One claim is frequently made in debates about the future of the European Union: Allegedly, the citizens of Europe don’t identify with the European project. In the words of Jürgen Habermas: “Solidarity among strangers” is under-developed.
According to this line of reasoning, people aren’t willing to shoulder the substantial costs of European integration because they don’t feel sufficient affinities with their European brethren. Transfer payments have to be kept within tight bounds. Redistributive politics have to be confined to individual nation-states. A European “debt union” or “transfer union” is impossible as long as the citizens of the prosperous Northern countries refuse to bear a part of the Southern burden.
Small degree of European identification
It is certainly correct that large majorities in Germany and other creditor countries reject unconditional support for debtor countries. But a majority is favorably disposed towards the idea of a transfer union, as long as the recipient country is held to clear standards of deficit reduction, and as long as the German contribution isn’t seen as excessive.
We can observe an increased level of crisis solidarity among people who identify with Europe. But there’s an important caveat: For most people, a strong identification with the European idea does not imply a renunciation of their respective national identities. Studies have shown that people who identify as citizens of a particular country – as Germans, French, Poles, et cetera – as well as citizens of Europe are much more inclined to display “solidarity among strangers” than those who identify only with their nation-state.
Even a small degree of European identification is often sufficient to render people supportive of a European transfer union as long as the recipient countries do their homework. In contrast, those who identify solely with their nation-state are much less likely to support further European integration and transfer payments to the countries of southeastern Europe.
We have multiple identities
A clear majority of European citizens has embraced a dual identity and identifies as nationals as well as Europeans. The sole exception is Great Britain: Only a minority of Britons identifies with Europe at all. But the key point isn’t about numbers – it’s the realization that we must not choose to be either Europeans or national citizens. We can be both. We have multiple identities. It doesn’t surprise me that most European capitals fly their national flag alongside the EU flag, or that the Euro coins have a national symbols imprinted on one side, and the European continent on the other side.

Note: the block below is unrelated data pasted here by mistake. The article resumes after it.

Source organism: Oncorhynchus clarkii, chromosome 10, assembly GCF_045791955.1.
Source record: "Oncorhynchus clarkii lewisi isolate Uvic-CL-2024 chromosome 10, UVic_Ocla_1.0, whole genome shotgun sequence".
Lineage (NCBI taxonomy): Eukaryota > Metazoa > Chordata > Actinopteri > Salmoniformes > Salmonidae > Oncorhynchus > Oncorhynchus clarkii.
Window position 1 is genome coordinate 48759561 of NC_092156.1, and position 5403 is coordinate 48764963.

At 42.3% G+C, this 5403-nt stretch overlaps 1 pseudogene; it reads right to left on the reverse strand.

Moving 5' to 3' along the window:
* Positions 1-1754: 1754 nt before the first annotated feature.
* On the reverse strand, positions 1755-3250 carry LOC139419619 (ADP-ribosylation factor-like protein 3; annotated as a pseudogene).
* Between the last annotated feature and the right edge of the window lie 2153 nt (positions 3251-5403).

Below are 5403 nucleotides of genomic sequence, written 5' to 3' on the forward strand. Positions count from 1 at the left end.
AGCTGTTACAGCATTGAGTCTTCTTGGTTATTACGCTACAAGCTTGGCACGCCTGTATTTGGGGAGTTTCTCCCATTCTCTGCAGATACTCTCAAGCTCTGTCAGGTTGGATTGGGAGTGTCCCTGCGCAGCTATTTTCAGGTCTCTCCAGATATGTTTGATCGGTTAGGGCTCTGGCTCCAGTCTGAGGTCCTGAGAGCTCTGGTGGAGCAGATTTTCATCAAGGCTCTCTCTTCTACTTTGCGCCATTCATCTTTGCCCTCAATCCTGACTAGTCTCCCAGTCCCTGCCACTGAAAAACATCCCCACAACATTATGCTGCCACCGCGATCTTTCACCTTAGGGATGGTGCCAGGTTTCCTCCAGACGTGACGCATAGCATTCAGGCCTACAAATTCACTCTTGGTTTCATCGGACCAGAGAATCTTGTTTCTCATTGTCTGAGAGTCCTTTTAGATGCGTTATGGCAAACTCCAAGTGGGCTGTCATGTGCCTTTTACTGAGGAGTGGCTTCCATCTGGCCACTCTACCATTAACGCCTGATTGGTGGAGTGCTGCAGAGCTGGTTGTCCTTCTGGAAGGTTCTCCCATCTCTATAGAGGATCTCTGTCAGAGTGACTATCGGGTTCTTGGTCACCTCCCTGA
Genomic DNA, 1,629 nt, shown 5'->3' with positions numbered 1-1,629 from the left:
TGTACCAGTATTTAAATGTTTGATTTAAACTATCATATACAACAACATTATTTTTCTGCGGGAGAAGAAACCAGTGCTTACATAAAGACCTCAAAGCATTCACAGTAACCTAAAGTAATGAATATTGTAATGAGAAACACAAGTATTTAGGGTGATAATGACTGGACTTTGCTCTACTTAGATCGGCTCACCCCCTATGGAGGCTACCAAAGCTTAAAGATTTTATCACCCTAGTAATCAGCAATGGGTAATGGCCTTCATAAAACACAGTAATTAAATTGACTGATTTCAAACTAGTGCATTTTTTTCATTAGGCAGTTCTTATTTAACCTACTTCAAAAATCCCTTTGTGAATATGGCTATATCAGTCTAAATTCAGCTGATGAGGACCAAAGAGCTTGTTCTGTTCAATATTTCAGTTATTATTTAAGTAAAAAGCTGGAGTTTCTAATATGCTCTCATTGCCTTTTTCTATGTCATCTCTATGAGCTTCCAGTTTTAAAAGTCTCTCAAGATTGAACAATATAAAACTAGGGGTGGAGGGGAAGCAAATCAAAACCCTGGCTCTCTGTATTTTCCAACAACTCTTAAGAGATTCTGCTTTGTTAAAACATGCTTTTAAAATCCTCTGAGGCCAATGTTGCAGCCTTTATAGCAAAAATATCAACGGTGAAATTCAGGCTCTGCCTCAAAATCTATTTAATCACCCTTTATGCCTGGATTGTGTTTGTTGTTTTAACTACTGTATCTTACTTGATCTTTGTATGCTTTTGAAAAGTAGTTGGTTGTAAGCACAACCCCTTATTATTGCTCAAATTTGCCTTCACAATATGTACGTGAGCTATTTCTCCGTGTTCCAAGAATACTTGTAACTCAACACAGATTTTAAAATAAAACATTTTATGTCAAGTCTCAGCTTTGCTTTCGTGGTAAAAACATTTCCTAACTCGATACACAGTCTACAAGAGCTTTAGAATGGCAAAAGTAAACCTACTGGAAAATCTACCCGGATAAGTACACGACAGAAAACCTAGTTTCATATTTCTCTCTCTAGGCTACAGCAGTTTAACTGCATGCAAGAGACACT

The Eurozone crisis has put European solidarity to the test. But it’s possible to show that identification with Europe hasn’t actually declined. To the contrary: The percentage of people who identify with Europe has increased in many countries, including Germany.
Changed attitudes towards Europe
On average, twenty to thirty percent are openly Eurosceptic. They comprise the constituency from which populist parties – and especially right-wing parties such as the French “Front National” – try to recruit their supporters. But we should not over-estimate the degree of Euroscepticism. A pro-European majority exists in almost every country. The challenge is to mobilize it.
What are the consequences for European politics? First, European identities are sufficiently robust to weather the current crisis. Europeans are willing to stand up for their convictions – and to pay a price as well. The support for European rescue funds, for a common economic policy, and for equal political and social rights across national borders provide evidence of the strength of the majority’s identification with the European project.
Unfortunately, politicians have thus far failed to realize the changed attitudes towards Europe. Too often, policy decisions have been driven by scandalizing media coverage and have assumed that Germans are unwilling to support “lazy Greeks”.
Cry out to politicians
Because many politicians underestimate the level of popular European solidarity, they also assume that policy disagreements are necessarily detrimental to European integration. To the contrary: The ongoing struggle over Europe’s future illustrates the depth of the majority’s commitment. It can handle the stress.
For most people, the question isn’t about support or rejection of the European project but about the direction of European politics. Silence in those debates only benefits populist Eurosceptics. If we surrender the arena, we shouldn’t be surprised if populist parties gain support and parliamentary seats. During this EU election campaign, I want to cry out to politicians: Be tenacious, and fight publicly for your European vision.